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Everything You Need to Know About the Glorious 12th

Article Date: Posted in Shooting and Guides

The Glorious 12th marks the start of the shooting season for red grouse and the end of long anticipation for many guns.  Every August, grouse shooters head out for one of the busiest days of the shooting season.

The Glorious 12th doesn’t always occur on August 12th.  UK law dictates that the start of the season cannot occur on a Sunday, and in that case the start of the season is delayed until the 13th.

Unlike other game birds, grouse cannot be reared to maturity, so these birds are truly wild. The environment is key in determining the success of any season. Moorkeepers can manage the land, but they can’t control the weather.

Mild winters followed by a good spring often result in the greatest number of grouse in time for the Glorious 12th.  Unfortunately, the last few years have seen harsh winters followed by very wet springs, affecting breeding and survival.  Studies by the Game & Wildlife Conservation Trust show that both in 2009 and 2010, less than half as many grouse were shot as in 2001.

Grouse shooting is renowned for being one of the most challenging sports. In contrast to the slower, purpose-reared pheasants, grouse fly fast and low, at speeds of up to 80mph, changing direction at the very last moment.

There are two main types of grouse shooting:

1.  Driven grouse – this is more formal with up to 10 guns shooting from butts and hoping for a 50-60 brace day (a brace is 2 birds) in some of the most spectacular scenery. Usually very little walking is required.

2.  Walked up grouse – hoping for a bag of 10 – 15 brace, 4 to 8 guns walk in line and flush the birds themselves as they walk along. Gun dogs will also work the line fairly close to the guns flushing out any birds sitting very tight. Travelling light is key on a walked up day!  The James Rambler Cartridge Belt Box is a great alternative for people who don't like wearing a cartridge belt and it isn’t as heavy as a bag.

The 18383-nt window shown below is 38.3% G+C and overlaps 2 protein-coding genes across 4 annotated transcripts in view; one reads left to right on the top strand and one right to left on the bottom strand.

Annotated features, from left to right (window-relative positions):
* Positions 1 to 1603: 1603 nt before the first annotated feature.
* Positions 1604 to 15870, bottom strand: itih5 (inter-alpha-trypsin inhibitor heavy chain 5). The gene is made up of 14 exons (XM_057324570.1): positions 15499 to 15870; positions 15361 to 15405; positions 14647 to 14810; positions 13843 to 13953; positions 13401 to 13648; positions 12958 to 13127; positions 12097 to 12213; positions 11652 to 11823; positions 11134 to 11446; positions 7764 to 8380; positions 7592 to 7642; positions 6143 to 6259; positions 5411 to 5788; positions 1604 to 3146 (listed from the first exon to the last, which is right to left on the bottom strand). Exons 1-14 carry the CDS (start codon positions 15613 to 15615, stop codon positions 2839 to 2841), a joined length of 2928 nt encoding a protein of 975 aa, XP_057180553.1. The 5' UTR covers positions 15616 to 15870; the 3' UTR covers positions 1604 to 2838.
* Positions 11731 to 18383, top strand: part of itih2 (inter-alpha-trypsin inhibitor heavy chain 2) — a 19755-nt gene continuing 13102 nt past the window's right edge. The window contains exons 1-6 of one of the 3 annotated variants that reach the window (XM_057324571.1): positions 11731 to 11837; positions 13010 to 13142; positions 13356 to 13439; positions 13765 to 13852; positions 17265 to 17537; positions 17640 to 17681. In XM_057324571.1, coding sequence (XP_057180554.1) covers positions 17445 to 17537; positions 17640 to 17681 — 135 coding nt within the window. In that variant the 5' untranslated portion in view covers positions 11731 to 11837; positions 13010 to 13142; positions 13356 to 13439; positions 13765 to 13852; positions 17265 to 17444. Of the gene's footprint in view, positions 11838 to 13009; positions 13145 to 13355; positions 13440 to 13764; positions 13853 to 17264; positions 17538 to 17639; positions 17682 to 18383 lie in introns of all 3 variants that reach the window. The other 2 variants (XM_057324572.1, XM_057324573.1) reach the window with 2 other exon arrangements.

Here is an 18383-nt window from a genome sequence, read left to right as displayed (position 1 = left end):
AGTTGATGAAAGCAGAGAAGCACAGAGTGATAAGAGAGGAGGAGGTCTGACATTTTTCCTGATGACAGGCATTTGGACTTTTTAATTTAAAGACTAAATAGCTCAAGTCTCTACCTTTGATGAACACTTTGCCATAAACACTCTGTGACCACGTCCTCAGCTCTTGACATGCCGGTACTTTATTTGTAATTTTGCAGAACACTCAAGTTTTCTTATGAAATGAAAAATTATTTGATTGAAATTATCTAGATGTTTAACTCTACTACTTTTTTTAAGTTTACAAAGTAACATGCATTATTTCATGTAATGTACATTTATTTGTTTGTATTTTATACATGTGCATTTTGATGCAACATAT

As far as shooting attire is concerned, the great debate reigns between Gore-Tex and tweed.  Which side are you on?  Would you prefer a Harkila Edward Gore-Tex Shooting Jacket or an Alan Paine Rutland Tweed Shooting Jacket?  Weigh in on our Facebook page!

There is also usually a lot of hubbub surrounding who can get a grouse onto the menu first throughout the UK.  Diners in restaurants like Harrods in London and The Kitchin in Edinburgh are often feasting on grouse for lunch on August 12th, just hours after the Glorious 12th commences.  But get to the table early – quantities are likely to be limited!

Do you take part in the Glorious 12th?  Let us know how by commenting on our Facebook page - Be sure to share any pictures or recipes you have!

Photo courtesy of Trish Steel.


Article Date: Posted in Shooting and Guides

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